Everyone who mentioned getting a smaller jug was absolutely right. Although I still havent got it right yet the consistency was much more creamy but there was only about a 20% increase in volume. Im going to play around with wand placement on the weekend since my last attempt seemed to be a lot more effective than my other ones.

    Oh, and I got a reply from Sunbeam yesterday. The only way to get the DVD is to get a machine that comes with it.

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    Re: Milk Texturing Question

    I have a Breville Roma that doesnt have a heap of powerful steam, and only one steam setting (ON or OFF) so:

    a) I always bleed the wand first until dryer steam starts (which is still wet *:()
    b) hold my jug at a 45* angle to help the swirl commence
    c) point the wand towards the side of the jug but a few centimetres in from the side, just on top of the milk for that nice swishh swishhh sound, and to help the swirl start.

    I find that my little thermoblock machine gradually builds up more and more pressure until halfway through the microfoaming it finally reaches its peak and swirls properly so it starts incorporating the foam into the rest of the mik.

    I usually have to keep microfoaming through to 60*C, which is a lot higher than most machines have to. I use a 600ml jug with about 250ml milk usually and stretch it to about double as I make 2 larger coffees at a time. (Too big for my little machine ;))

    My 300ml jug is much quicker and easier to get the swirl started, and I can stop microfoaming at about 50*C. Ive never managed it successfully at 40*C.

    The machine at work makes microfoam in half the time or less.

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    Re: Milk Texturing Question

    Ive actually almost got it now! I can easily stretch the milk but I get a layer of still foam on top but I think this is because my wand control isnt that great yet. Still, this is major progress for me :D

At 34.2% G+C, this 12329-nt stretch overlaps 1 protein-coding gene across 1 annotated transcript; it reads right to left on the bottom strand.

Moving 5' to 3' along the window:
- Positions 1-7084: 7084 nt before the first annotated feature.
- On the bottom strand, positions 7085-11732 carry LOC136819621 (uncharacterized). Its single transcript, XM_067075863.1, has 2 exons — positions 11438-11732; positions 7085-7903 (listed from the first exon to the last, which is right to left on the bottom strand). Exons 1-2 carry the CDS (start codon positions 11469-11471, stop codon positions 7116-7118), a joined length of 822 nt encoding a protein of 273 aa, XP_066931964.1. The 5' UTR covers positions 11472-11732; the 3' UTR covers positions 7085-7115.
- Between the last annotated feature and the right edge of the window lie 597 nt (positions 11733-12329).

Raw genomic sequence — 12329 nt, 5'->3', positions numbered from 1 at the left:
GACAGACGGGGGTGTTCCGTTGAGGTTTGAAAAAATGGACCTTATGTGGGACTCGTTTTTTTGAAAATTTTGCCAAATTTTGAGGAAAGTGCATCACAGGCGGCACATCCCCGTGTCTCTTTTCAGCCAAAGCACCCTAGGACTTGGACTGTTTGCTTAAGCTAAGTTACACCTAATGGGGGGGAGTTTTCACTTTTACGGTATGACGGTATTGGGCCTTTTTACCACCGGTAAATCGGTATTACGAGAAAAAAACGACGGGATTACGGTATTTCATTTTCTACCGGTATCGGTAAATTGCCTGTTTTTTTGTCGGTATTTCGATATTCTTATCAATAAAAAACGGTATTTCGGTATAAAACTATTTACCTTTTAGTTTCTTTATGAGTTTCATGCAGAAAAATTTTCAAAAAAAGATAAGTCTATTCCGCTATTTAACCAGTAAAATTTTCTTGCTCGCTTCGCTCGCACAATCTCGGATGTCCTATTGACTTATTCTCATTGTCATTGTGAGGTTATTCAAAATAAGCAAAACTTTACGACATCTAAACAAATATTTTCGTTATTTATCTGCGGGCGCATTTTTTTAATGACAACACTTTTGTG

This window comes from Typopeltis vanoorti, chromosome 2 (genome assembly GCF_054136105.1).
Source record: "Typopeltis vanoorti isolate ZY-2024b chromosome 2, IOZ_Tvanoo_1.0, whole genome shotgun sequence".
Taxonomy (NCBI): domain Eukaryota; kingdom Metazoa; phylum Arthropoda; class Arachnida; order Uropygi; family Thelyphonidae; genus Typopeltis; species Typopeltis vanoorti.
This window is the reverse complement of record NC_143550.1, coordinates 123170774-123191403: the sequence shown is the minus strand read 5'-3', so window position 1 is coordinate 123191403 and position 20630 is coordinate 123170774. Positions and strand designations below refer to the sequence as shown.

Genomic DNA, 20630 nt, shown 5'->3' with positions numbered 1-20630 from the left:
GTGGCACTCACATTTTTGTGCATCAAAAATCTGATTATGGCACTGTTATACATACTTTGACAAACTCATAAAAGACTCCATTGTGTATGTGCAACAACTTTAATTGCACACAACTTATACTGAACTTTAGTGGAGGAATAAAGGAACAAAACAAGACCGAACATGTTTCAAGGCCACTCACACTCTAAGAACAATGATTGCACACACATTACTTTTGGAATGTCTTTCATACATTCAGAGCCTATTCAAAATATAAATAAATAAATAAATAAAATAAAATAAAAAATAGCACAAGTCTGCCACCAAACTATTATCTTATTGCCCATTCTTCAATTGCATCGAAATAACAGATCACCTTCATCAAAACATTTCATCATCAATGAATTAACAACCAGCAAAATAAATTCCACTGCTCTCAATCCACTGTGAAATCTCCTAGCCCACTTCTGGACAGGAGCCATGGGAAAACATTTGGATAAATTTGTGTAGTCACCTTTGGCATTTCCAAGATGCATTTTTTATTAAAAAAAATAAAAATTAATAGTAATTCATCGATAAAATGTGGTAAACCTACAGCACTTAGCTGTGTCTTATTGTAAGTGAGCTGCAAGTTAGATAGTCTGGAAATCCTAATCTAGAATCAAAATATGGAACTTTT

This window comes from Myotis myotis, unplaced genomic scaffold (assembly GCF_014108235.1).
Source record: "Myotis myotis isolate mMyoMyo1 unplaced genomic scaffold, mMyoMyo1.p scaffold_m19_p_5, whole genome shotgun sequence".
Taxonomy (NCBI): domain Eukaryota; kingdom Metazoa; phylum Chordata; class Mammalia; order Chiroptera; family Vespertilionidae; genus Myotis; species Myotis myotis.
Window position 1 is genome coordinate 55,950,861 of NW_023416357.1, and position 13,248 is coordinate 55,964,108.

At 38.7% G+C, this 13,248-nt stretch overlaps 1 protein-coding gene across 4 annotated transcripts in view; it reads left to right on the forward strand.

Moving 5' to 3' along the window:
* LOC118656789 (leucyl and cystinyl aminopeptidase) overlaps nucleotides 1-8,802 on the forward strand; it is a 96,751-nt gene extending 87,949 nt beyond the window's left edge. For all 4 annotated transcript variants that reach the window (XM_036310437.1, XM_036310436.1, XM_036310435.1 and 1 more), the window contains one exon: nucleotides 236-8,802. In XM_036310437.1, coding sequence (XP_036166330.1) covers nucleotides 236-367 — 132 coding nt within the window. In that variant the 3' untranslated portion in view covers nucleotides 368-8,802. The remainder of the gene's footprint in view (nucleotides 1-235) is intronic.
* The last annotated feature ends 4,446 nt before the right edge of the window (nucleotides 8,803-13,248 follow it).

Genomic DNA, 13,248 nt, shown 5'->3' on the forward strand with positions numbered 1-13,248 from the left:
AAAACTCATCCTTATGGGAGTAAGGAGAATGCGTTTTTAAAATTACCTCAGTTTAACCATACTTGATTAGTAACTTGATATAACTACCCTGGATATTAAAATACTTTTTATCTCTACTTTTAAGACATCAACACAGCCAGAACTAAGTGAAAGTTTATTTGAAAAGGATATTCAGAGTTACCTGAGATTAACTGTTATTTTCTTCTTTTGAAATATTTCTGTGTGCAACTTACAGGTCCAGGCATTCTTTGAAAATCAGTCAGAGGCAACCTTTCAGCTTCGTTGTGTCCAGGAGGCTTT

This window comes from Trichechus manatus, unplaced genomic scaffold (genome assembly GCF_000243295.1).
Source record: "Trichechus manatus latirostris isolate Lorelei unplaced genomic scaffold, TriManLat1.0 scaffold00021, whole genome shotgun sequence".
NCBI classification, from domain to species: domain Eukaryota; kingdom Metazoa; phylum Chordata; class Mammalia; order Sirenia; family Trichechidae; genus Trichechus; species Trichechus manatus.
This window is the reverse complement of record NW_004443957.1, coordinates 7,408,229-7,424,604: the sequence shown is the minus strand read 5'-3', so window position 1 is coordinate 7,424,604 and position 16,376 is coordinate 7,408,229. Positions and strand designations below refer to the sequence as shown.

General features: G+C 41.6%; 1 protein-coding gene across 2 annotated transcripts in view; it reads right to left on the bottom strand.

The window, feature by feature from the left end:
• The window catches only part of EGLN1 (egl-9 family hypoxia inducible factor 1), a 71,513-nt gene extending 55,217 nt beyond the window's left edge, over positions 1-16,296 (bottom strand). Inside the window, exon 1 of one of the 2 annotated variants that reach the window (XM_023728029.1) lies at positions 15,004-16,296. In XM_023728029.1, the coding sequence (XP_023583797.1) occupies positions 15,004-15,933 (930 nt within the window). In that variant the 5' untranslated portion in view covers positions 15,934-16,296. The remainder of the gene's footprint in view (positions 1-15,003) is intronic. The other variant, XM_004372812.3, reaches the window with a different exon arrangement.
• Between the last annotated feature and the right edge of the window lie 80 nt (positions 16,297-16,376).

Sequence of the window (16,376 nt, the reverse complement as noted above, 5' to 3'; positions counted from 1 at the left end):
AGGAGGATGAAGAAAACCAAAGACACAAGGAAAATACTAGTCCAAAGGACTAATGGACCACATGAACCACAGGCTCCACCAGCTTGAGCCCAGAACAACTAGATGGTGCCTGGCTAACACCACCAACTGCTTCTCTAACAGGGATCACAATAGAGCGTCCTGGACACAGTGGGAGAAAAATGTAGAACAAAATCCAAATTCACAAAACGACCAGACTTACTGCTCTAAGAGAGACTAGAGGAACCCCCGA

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    Re: Milk Texturing Question

    Quote Originally Posted by Intellidepth link=1213516502/20#26 date=1214566159
    a) I always bleed the wand first until dryer steam starts (which is still wet :()
    b) hold my jug at a 45* angle to help the swirl commence
    c) point the wand towards the side of the jug but a few centimetres in from the side, just on top of the milk for that nice swishh swishhh sound, and to help the swirl start.

    Breville Cafe Roma (gift) | Compak K3T in transit | Corretto in the making | rotten plastic tamper
    Sounds like youve got it pretty well sussed out now Id.... Wait til that new K3T turns up, youll be in coffee heaven 8-) once you get her dialled-in. Might have to get someone to shout you a new decent Tamper though, those plastic ones are definitely the pits.... :P

    Cheers :),
    Mal.

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    Re: Milk Texturing Question

    For sure Mal, Ive lined up Pullman for the tamper job as soon as the K3T has been played with and I decide which basket I want to keep.

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    Re: Milk Texturing Question

    Quote Originally Posted by Intellidepth link=1213516502/20#29 date=1214607341
    For sure Mal, Ive lined up Pullman for the tamper job as soon as the K3T has been played with and I decide which basket I want to keep.

    Yep the Pullman tamper is the way to go Intellidepth
    I found that when I switched to the Pullman everything was better
    From the extraction to the puck
    I had a tendency to over press the grinds at first but soon found the sweet spot
    KK

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    Re: Milk Texturing Question

    New Bean - I did the Sunbeam course a couple of weeks ago and they gave copies of the dvd to those who didnt get them with their machines :)

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    Re: Milk Texturing Question

    Shanna7 - Thanks! I just checked the registration site and I cant even book a spot without having bought a machine that would have come with a DVD :)

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    Re: Milk Texturing Question

    Thats a shame New Bean...